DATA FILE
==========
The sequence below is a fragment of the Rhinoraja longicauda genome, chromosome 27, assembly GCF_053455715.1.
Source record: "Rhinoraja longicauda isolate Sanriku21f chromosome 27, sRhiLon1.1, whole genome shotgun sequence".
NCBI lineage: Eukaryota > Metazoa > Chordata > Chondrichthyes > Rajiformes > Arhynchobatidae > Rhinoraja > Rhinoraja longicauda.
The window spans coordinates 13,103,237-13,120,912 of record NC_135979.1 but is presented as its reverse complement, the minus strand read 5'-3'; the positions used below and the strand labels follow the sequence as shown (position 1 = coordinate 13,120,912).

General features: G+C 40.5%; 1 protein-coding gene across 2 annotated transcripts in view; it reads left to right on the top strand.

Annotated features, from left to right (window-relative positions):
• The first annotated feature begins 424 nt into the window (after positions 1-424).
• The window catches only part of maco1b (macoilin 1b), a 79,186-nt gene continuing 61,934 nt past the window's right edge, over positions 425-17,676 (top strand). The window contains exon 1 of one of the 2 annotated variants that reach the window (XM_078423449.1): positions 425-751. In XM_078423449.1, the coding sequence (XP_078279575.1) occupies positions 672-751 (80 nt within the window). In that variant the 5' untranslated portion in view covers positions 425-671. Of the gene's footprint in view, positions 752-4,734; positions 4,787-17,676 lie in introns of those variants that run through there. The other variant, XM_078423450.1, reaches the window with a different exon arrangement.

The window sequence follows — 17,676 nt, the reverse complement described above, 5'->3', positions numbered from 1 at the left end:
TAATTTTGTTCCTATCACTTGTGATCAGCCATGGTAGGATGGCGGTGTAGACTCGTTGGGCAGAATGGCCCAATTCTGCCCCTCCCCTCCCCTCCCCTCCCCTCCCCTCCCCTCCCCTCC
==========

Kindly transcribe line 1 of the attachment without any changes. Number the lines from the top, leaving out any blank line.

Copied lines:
The sequence below is a fragment of the Rhinoraja longicauda genome, chromosome 27, assembly GCF_053455715.1.